Sexual & Reproductive Healthcare     Hybrid Journal   (Followers: 3)
Sexual Health     Hybrid Journal   (Followers: 4)
Sexually Transmitted Diseases     Hybrid Journal   (Followers: 6)
Sexually Transmitted Infections     Hybrid Journal   (Followers: 6)
Skin Appendage Disorders     Full-text available via subscription   (Followers: 1)
Skin Pharmacology and Physiology     Full-text available via subscription   (Followers: 7)
Skin Research and Technology     Hybrid Journal   (Followers: 7)
Southern African Journal of HIV Medicine     Open Access   (Followers: 3)
Sri Lanka Journal of Sexual Health and HIV Medicine     Open Access  
Studies in Gender and Sexuality     Hybrid Journal   (Followers: 21)
Surgical & Cosmetic Dermatology     Open Access   (Followers: 2)
The Journal of Dermatology     Hybrid Journal   (Followers: 5)
The Rose Sheet     Full-text available via subscription   (Followers: 2)
Vestnik dermatologii i venerologii     Open Access  
Veterinary Dermatology     Hybrid Journal   (Followers: 8)

           

Similar Journals
Journal Cover
JAIDS : Journal of Acquired Immune Deficiency Syndromes
Journal Prestige (SJR): 2.368
Citation Impact (citeScore): 3
Number of Followers: 4  
 
  Hybrid Journal Hybrid journal (It can contain Open Access articles)
ISSN (Print) 1525-4135 - ISSN (Online) 1077-9450
Published by LWW Wolters Kluwer Homepage  [299 journals]
  • Twenty-Five Years of Lamivudine: Current and Future Use for the Treatment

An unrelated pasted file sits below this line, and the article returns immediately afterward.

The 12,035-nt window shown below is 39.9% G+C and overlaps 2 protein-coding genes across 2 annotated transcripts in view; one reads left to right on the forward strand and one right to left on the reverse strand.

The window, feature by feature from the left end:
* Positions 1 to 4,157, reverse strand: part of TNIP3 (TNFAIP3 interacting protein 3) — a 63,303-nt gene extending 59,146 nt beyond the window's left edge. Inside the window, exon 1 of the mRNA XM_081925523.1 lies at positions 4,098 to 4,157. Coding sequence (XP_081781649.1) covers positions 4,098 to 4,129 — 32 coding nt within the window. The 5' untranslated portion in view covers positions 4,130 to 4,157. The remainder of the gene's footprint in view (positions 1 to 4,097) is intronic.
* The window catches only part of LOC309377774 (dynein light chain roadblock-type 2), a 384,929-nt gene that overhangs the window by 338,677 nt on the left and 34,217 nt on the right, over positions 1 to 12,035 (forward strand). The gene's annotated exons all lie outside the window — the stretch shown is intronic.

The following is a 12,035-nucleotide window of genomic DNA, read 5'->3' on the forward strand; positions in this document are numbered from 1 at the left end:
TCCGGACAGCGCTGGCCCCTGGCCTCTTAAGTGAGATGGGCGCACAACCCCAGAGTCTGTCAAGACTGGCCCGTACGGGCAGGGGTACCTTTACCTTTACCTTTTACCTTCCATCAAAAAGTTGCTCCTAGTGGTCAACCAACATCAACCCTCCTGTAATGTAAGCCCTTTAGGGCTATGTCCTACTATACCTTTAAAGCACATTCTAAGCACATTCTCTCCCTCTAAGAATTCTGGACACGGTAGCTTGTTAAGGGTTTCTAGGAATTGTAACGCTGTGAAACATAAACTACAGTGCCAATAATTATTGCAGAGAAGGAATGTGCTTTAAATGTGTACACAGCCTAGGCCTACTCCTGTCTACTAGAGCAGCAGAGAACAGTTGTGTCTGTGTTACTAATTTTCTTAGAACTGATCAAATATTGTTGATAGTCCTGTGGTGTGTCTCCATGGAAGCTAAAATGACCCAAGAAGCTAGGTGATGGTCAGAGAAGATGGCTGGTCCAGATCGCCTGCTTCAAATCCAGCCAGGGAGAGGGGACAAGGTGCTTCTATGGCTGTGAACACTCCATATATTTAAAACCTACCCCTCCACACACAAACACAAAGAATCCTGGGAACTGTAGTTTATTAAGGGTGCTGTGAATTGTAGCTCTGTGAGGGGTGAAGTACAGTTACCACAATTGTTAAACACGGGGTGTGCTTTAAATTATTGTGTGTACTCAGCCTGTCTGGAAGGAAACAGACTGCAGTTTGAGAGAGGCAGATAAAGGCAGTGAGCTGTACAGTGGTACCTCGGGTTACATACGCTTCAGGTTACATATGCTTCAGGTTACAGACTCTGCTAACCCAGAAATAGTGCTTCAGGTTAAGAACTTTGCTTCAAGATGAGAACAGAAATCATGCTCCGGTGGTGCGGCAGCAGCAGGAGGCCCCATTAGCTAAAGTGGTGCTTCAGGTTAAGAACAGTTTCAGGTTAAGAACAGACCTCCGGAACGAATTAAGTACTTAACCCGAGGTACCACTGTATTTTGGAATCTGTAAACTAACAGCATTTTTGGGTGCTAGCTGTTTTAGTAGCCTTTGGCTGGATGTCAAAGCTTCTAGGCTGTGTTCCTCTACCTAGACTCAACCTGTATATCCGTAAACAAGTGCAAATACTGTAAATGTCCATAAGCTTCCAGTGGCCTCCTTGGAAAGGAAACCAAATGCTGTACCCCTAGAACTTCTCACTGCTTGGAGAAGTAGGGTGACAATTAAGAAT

of HIV-1 Infection
    • Authors: Quercia; Romina; Perno, Carlo-Federico; Koteff, Justin; Moore, Katy; McCoig, Cynthia; St. Clair, Marty; Kuritzkes, Daniel
      Abstract: image : Innovation in medicine is a dynamic, complex, and continuous process that cannot be isolated to a single moment in time. Anniversaries offer opportunities to commemorate crucial discoveries of modern medicine, such as penicillin (1928), polio vaccination (inactivated, 1955; oral, 1961), the surface antigen of the hepatitis B virus (1967), monoclonal antibodies (1975), and the first HIV antiretroviral drugs (zidovudine, 1987). The advent of antiretroviral drugs has had a profound effect on the progress of the epidemiology of HIV infection, transforming a terminal, irreversible disease that caused a global health crisis into a treatable but chronic disease. This result has been driven by the success of antiretroviral drug combinations that include nucleoside reverse transcriptase inhibitors such as lamivudine. Lamivudine, an L-enantiomeric analog of cytosine, potently affects HIV replication by inhibiting viral reverse transcriptase enzymes at concentrations without toxicity against human polymerases. Although lamivudine was approved more than 2 decades ago, it remains a key component of first-line therapy for HIV because of its virological efficacy and ability to be partnered with other antiretroviral agents in traditional and novel combination therapies. The prominence of lamivudine in HIV therapy is highlighted by its incorporation in recent innovative treatment strategies, such as single-tablet regimens that address challenges associated with regimen complexity and treatment adherence and 2-drug regimens being developed to mitigate cumulative drug exposure and toxicities. This review summarizes how the pharmacologic and virologic properties of lamivudine have solidified its role in contemporary HIV therapy and continue to support its use in emerging therapies.
      PubDate: Fri, 01 Jun 2018 00:00:00 GMT-
       
  • Major Depressive Disorder: Longitudinal Analysis of Impact on Clinical and
           Behavioral Outcomes in Uganda
    • Authors: Kinyanda; Eugene; Levin, Jonathan; Nakasujja, Noeline; Birabwa, Harriet; Nakku, Juliet; Mpango, Richard; Grosskurth, Heiner; Seedat, Soraya; Araya, Ricardo; Shahmanesh, Maryam; Patel, Vikram